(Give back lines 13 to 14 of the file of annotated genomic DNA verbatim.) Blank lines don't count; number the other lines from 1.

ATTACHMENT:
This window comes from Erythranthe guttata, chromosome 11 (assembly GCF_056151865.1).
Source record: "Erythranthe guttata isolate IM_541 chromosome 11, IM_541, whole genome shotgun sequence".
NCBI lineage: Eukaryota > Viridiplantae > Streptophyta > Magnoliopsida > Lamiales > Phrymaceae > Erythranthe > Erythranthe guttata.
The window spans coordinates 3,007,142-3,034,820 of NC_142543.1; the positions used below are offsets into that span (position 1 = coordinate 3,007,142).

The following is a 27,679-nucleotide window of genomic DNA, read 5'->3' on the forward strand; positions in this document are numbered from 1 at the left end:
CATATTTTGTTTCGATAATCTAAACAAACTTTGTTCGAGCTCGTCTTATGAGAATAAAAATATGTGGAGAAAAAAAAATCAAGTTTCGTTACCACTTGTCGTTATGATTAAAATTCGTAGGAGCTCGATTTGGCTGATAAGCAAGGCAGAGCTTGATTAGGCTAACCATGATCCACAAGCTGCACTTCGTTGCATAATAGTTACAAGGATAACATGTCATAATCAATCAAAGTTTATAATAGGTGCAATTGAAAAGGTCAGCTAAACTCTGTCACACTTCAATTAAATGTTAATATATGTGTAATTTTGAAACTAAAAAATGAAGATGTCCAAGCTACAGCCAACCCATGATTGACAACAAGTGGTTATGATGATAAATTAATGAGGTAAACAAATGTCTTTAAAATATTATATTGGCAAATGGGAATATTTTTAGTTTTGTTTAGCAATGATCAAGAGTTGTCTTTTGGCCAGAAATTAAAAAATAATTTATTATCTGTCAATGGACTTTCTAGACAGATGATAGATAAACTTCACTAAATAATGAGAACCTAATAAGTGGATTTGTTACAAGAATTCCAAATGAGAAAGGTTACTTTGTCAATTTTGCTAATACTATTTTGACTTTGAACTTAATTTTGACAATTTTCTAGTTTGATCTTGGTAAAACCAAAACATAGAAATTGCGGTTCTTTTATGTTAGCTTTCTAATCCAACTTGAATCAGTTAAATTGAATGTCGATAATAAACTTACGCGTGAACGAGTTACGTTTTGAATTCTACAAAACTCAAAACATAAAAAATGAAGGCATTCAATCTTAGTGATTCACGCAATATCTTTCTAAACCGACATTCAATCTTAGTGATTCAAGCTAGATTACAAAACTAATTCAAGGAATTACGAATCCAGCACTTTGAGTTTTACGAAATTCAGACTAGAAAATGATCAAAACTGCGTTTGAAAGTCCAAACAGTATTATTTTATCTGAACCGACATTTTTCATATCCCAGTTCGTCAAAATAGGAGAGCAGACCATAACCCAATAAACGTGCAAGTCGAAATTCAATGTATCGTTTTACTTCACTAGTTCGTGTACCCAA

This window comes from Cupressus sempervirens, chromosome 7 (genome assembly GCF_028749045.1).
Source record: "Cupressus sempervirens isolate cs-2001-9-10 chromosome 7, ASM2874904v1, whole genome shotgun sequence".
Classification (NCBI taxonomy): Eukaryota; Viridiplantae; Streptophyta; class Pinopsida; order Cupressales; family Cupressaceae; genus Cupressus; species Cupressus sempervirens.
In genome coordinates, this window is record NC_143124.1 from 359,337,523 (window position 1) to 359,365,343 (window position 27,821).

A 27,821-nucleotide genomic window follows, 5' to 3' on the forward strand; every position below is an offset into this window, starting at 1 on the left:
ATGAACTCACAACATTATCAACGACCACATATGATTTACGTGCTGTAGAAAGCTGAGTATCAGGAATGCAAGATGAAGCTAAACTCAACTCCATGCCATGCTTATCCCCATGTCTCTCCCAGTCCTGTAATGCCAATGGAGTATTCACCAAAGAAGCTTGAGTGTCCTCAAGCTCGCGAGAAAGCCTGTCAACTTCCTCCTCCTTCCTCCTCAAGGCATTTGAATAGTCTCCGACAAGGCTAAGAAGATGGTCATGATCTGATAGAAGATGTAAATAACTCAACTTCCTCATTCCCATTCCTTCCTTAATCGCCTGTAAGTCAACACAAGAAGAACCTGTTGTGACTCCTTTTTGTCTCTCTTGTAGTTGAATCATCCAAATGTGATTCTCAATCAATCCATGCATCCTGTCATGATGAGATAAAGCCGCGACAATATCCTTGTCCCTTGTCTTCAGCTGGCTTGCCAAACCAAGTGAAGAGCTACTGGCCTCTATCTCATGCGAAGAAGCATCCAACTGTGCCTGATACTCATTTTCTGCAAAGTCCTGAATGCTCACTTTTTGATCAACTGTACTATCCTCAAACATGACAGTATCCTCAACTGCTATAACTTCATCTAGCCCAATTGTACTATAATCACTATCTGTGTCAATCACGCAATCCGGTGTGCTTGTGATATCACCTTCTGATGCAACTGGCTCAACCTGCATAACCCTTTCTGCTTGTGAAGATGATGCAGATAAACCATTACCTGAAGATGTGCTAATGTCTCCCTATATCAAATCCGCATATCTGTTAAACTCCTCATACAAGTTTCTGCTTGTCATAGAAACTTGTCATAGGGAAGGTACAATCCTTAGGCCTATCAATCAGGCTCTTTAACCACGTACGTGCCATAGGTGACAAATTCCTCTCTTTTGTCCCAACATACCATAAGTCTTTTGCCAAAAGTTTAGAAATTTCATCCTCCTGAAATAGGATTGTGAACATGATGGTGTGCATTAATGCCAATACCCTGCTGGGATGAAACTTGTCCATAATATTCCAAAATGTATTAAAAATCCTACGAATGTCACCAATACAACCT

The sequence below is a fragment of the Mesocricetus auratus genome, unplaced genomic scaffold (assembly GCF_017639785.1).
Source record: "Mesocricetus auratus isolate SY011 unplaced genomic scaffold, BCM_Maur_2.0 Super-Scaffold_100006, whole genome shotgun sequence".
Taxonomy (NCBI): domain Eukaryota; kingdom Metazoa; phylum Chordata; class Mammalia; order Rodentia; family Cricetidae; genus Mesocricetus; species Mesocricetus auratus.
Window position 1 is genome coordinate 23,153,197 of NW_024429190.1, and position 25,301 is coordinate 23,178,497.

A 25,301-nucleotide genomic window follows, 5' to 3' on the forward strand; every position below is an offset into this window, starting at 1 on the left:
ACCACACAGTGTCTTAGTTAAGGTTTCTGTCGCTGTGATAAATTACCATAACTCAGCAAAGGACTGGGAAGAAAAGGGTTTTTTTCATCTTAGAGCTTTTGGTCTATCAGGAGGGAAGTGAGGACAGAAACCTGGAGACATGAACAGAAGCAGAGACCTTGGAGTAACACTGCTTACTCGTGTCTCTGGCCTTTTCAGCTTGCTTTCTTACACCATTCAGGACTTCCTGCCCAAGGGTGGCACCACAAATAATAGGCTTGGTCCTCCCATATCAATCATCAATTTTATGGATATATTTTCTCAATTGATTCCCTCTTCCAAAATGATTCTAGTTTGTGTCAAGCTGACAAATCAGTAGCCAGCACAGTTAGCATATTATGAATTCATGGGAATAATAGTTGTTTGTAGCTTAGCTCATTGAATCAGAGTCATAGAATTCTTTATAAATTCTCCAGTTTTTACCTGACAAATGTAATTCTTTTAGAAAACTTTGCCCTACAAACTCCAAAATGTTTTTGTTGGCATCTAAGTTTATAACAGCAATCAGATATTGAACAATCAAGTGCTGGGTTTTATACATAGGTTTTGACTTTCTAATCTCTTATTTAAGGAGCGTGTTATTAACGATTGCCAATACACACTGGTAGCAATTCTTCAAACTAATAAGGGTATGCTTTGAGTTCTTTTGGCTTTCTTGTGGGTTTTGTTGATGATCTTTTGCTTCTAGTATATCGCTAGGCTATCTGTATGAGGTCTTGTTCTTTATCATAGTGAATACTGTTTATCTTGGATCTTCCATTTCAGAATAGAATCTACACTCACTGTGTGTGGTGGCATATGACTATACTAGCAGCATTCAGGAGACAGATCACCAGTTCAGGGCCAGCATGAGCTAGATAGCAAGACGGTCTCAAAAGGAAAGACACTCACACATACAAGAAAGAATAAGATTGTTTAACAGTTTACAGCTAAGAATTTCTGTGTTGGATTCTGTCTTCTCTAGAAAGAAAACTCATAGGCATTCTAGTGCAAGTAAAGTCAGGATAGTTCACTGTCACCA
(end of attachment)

The sequence below is a fragment of the Mesocricetus auratus genome, unplaced genomic scaffold (assembly GCF_017639785.1).
Source record: "Mesocricetus auratus isolate SY011 unplaced genomic scaffold, BCM_Maur_2.0 Super-Scaffold_100006, whole genome shotgun sequence".